Thursday, February 11, 2010

Infernal Io

Over the last few days, rather than updating my blog or getting around to reading those two atmospheric model papers, I have spent my free time playing either Bioshock 2 or Dante's Inferno on the Xbox 360.  Now of the two, Dante's Inferno would seem to have the most connection to Io.  Bioshock 2 is set in a dystopian underwater city in the late 1960s would probably have more connection to Europa.  EA's Dante's Inferno is a very, very, very, very, very, VERY loose adaptation of the first third of the Italian epic poem, The Divine Comedy by Dante Alighieri, written between 1308 and 1321.  The game isn't for everyone, like anyone younger than 40, with all the dead, blade-wielding, unbaptized babies and dead prostitutes with projectile anatomies you have to fight.

The original poem by Dante has been used as the source for names for several features on Io.  The names of people and places from Inferno can be used for mountains, bright regions, layered plains, and shield volcanoes.  This change came about in 2000 as a result of the previous source of names for these features - people and places from the Greek myth of Io - had become exhausted.  With the abundant number of shades (souls condemned to limbo or hell proper) and places referenced in Dante's original story, it should take quite a while before this source is exhausted.  Dante's Inferno was chosen as a source for names for Io was Io's extreme volcanic activity that in many ways share similarities with Dante's description of hell, with fire (in the form of lava) and brimstone (another word for sulfur).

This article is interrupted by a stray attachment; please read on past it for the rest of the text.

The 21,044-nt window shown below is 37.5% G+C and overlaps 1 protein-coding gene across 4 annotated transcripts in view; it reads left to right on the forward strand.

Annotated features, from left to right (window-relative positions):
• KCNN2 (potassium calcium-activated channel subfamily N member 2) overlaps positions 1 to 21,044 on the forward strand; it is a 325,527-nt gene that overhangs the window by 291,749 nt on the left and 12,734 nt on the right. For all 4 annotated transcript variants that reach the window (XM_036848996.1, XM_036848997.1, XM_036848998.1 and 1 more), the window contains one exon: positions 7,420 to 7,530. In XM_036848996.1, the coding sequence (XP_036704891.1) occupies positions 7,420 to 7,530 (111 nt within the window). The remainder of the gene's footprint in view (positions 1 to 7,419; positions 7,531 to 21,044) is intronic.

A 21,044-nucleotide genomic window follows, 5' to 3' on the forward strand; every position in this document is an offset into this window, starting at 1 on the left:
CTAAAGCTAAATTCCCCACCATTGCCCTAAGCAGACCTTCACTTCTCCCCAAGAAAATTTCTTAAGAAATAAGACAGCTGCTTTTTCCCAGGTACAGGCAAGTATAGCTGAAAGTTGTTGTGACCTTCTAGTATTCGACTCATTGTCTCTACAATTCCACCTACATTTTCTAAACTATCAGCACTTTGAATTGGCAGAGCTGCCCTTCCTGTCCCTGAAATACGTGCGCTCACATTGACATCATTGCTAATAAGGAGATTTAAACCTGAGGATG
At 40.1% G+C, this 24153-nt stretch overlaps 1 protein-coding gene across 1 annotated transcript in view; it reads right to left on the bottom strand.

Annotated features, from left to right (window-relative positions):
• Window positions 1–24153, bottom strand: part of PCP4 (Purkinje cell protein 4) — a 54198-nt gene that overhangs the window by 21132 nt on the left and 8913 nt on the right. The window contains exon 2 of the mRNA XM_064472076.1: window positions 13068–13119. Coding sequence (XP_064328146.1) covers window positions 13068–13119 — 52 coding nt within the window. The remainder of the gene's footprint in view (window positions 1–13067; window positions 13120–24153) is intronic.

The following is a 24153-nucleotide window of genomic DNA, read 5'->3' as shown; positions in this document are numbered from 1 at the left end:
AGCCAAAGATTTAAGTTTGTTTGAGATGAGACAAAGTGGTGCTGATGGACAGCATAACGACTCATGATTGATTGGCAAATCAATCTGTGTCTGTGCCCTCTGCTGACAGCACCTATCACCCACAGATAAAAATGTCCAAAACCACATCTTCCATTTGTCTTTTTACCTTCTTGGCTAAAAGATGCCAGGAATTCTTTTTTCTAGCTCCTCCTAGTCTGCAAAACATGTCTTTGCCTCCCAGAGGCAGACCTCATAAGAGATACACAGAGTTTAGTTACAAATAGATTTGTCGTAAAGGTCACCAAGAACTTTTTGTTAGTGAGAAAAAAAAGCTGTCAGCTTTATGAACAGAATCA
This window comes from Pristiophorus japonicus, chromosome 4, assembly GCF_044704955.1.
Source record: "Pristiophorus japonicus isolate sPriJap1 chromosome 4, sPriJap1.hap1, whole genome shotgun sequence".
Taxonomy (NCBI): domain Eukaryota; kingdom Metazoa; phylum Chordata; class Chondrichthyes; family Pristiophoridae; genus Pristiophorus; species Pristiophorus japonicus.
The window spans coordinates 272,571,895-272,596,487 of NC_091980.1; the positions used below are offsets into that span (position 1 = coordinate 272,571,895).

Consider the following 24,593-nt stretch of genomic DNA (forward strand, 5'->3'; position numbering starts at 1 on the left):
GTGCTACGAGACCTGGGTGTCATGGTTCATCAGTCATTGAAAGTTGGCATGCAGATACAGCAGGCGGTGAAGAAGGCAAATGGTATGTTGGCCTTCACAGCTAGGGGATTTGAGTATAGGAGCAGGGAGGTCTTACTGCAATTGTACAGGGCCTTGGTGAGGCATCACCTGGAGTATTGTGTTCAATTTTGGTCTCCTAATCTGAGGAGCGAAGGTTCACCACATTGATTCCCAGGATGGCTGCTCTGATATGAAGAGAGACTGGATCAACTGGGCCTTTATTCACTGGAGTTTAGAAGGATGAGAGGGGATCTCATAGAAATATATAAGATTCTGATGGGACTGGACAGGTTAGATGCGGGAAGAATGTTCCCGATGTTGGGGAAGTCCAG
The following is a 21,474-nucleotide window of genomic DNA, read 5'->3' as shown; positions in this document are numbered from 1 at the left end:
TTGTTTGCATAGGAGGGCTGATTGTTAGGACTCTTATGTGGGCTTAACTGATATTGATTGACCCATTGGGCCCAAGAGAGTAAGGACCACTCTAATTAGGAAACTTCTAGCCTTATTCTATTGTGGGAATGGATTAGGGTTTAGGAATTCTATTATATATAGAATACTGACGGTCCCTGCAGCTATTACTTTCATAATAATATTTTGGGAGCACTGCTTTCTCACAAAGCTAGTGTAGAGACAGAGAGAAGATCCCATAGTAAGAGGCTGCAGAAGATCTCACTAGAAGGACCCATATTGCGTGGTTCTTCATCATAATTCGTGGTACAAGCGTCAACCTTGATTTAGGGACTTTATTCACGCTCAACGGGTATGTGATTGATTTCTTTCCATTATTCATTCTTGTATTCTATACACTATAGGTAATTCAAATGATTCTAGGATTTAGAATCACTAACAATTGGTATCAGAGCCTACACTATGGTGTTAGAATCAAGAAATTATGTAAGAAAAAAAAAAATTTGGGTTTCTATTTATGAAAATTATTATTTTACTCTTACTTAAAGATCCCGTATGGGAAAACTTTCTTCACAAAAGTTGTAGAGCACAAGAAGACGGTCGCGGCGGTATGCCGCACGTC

To date, three feature on Io have been named after people or places mentioned in Inferno: Capaneus Mensa, Bulicame Regio, and Mongibello Mons.  Capaneus Mensa is large, mitten-shaped domical plateau in southern Bosphorus Regio in an area with a high density of mountains, such as Seth Mons to its northwest.  Capaneus Mensa is at least 5.2 kilometers tall based on shadow measurements of its eastern margin, however, stereo data from Galileo suggest a height of around 9.2 kilometers, making it one of the taller mountains on Io.  Bulicame Regio is the northern extension of Colchis Regio, a bright, equatorial region on Io's anti-Jupiter hemisphere.  Bulicame, which lies to the Isum Patera volcanic region, has a higher albedo than the rest of Colchis Regio and its morphology suggests that it might be a bright lava flow, possibly composed of sulfur dioxide.  High-resolution images taken during I27 revealed dramatic, fine-scale albedo variations across parts of Bulicame, with some evidence for layering.  Mongibello Mons is a 7-kilometer tall double ridge on Io's leading hemisphere.  A medium-resolution frame was acquired over portions of Mongibello during Galileo's I27 encounter in February 2000.  The split morphology of Mongibello is suggestive of tectonic deformation of the feature after formation, resulting in one of half of the mountain breaking off from the other half.